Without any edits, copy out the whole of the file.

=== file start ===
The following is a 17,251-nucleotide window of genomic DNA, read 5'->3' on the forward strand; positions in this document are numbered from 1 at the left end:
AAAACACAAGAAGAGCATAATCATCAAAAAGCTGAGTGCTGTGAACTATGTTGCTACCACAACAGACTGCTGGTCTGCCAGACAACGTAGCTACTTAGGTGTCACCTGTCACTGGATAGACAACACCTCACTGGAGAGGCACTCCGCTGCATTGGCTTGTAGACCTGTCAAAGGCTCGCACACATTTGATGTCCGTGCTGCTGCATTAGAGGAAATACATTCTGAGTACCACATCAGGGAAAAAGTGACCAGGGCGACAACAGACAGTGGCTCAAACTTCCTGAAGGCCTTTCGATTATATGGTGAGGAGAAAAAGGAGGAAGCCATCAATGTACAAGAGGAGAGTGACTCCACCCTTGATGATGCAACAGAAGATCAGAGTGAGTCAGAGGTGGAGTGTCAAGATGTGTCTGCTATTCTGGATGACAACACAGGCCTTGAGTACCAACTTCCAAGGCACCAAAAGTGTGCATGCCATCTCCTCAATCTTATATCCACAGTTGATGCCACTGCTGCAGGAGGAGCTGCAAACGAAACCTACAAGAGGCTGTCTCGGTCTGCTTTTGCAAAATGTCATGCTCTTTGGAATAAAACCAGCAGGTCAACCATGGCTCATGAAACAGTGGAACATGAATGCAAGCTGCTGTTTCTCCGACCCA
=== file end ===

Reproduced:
The following is a 17,251-nucleotide window of genomic DNA, read 5'->3' on the forward strand; positions in this document are numbered from 1 at the left end:
AAAACACAAGAAGAGCATAATCATCAAAAAGCTGAGTGCTGTGAACTATGTTGCTACCACAACAGACTGCTGGTCTGCCAGACAACGTAGCTACTTAGGTGTCACCTGTCACTGGATAGACAACACCTCACTGGAGAGGCACTCCGCTGCATTGGCTTGTAGACCTGTCAAAGGCTCGCACACATTTGATGTCCGTGCTGCTGCATTAGAGGAAATACATTCTGAGTACCACATCAGGGAAAAAGTGACCAGGGCGACAACAGACAGTGGCTCAAACTTCCTGAAGGCCTTTCGATTATATGGTGAGGAGAAAAAGGAGGAAGCCATCAATGTACAAGAGGAGAGTGACTCCACCCTTGATGATGCAACAGAAGATCAGAGTGAGTCAGAGGTGGAGTGTCAAGATGTGTCTGCTATTCTGGATGACAACACAGGCCTTGAGTACCAACTTCCAAGGCACCAAAAGTGTGCATGCCATCTCCTCAATCTTATATCCACAGTTGATGCCACTGCTGCAGGAGGAGCTGCAAACGAAACCTACAAGAGGCTGTCTCGGTCTGCTTTTGCAAAATGTCATGCTCTTTGGAATAAAACCAGCAGGTCAACCATGGCTCATGAAACAGTGGAACATGAATGCAAGCTGCTGTTTCTCCGACCCA